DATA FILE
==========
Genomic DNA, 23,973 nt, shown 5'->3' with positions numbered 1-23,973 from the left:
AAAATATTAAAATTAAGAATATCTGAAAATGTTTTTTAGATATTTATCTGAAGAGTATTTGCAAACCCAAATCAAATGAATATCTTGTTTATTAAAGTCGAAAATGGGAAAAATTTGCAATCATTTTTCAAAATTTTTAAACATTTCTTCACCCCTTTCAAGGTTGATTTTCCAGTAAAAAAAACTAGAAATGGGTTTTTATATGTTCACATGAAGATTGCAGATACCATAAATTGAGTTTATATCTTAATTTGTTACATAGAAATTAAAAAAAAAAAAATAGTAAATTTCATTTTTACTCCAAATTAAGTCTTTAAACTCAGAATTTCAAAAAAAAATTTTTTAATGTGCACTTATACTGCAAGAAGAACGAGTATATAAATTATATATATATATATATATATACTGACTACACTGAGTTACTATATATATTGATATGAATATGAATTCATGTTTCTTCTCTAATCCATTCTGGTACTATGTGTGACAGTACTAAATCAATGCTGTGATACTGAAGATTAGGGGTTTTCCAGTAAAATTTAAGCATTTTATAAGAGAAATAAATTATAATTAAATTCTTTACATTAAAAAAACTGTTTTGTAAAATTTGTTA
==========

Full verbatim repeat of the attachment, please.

Genomic DNA, 23,973 nt, shown 5'->3' with positions numbered 1-23,973 from the left:
AAAATATTAAAATTAAGAATATCTGAAAATGTTTTTTAGATATTTATCTGAAGAGTATTTGCAAACCCAAATCAAATGAATATCTTGTTTATTAAAGTCGAAAATGGGAAAAATTTGCAATCATTTTTCAAAATTTTTAAACATTTCTTCACCCCTTTCAAGGTTGATTTTCCAGTAAAAAAAACTAGAAATGGGTTTTTATATGTTCACATGAAGATTGCAGATACCATAAATTGAGTTTATATCTTAATTTGTTACATAGAAATTAAAAAAAAAAAAATAGTAAATTTCATTTTTACTCCAAATTAAGTCTTTAAACTCAGAATTTCAAAAAAAAATTTTTTAATGTGCACTTATACTGCAAGAAGAACGAGTATATAAATTATATATATATATATATATATACTGACTACACTGAGTTACTATATATATTGATATGAATATGAATTCATGTTTCTTCTCTAATCCATTCTGGTACTATGTGTGACAGTACTAAATCAATGCTGTGATACTGAAGATTAGGGGTTTTCCAGTAAAATTTAAGCATTTTATAAGAGAAATAAATTATAATTAAATTCTTTACATTAAAAAAACTGTTTTGTAAAATTTGTTA